When we think of probability we think of chance, such as the chance of flipping two heads in a row from two coin tosses, or the chance that a face card will come up in a deck of cards. The probability is a number that defines the "chance". We call all the possible outcomes such as HH, HT, TH, TT for flipping two coins the sample space. Each of these four are called outcomes, and any individual one or collection of individual ones is called and event. A simple event is an individual outcome
Suppose that you toss two six sided dice and are interested in getting a sum of a 9. Then there are 36 simple events in this experiment, since there are six for the first die and for each of these six, there are six possibilities for the second die. There are 3 simple events in the event of rolling a 9: (3,6), (4,5), and (6,3).
Discrete Random Variables and Probability
A function that assigns a number to each outcome is called a random variable. Random variables usually are the results of experiments, observations, or surveys. A random variable that has a finite number of outcomes is a discrete random variable. The definition of discrete random variable actually included more than just finite outcomes, but we will not go into the details here. If the experiment is repeated many times then each event may occur more than once. The number of times an event occurs is called the frequency of the event. We can use frequency distribution tables, bar graphs, and pie charts to visually represent all the frequencies of the events. The bar graph shows the theoretical frequencies corresponding to the sum of two dice.
We define the probability of an event as the number of simple events within the event divided by the number of simple events in the sample space. If E is the event and S is the sample space, then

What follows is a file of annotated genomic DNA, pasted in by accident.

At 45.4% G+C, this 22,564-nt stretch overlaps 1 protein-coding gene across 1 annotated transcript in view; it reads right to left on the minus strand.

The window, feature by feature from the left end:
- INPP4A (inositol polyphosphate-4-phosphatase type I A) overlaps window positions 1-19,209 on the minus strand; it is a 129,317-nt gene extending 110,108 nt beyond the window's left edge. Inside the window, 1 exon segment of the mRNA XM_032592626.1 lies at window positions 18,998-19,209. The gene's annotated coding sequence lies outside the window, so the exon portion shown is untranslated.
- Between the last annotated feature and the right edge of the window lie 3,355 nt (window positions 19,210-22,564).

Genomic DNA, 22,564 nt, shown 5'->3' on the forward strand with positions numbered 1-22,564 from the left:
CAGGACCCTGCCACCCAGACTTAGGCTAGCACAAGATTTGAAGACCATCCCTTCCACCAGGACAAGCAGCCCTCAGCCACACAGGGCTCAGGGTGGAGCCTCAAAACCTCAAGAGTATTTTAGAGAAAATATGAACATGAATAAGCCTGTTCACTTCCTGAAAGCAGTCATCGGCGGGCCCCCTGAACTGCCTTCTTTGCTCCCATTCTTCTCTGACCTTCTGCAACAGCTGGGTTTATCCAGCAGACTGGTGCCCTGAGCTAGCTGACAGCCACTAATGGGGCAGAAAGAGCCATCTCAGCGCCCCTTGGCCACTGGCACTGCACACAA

To find the probability of rolling a sum of 9 from two dice, we see that there are 3 ways of rolling a 9 and 36 ways of rolling, hence
P(9) = 3/36 = 1/12
We often make a table of the probabilities all the possible events of a type. This is called a probability distribution table. For example below is a table of the probabilities of all the possible sums of two dice.
If you are a casino manager and are looking into hosting a new game, you are interested in the bottom line. If many people play the game many times how much money do you expect to collect on the average per game. This is the idea of expected value. More formally,
If x1, x2, ..., xn are the possible outcomes and P(x1), P(x2), ..., P(xn) are the corresponding probabilities, then the expected value is given by
m = E(x) = x1P(x1) + x2P(x2) + ... + xnP(n1)
Your club is holding a raffle where you are selling 1000 tickets. Each ticket costs $5. There will be one first place prize of $2000, 5 second place prizes of $500, and 10 third place prizes of $100. What is the expected value?
We first create a probability distribution table. Notice that the first place prize nets $995 since the prize is $1000 and the fee is $5. Also there are 984 tickets that net -5 dollars.
Now we are ready to compute the expected value.
E(x) = (1995)(1/1000) + (495)(5/1000) + 95(10/1000) + (-5)(984/1000)
= 500/1000 = 0.5.
We say that the expected gain for each ticket is fifty cents.
Variance and Standard Deviation
The expected value gives the trend in the long run. What if you are concerned about large wins and large losses at each individual trial? The variance and standard deviation are measures of how many of simple events are far from the expected value. We use the following formula. The variance is given by
V(x) = (x1 -m)2P(x1) + (x2 -m)2P(x2) + ... + (xn -m)2P(n1)
The standard deviation s is the square root of the variance.
Compute the standard deviation of the raffle example above.
V(x) = (1995 - 0.5)2(1/1000) + (495 - 0.5)2(5/1000) + (95 - 0.5)2(10/1000) + (-5 - 0.5)2(984/1000)
The standard deviation is just the square root of this number or
s = 72.94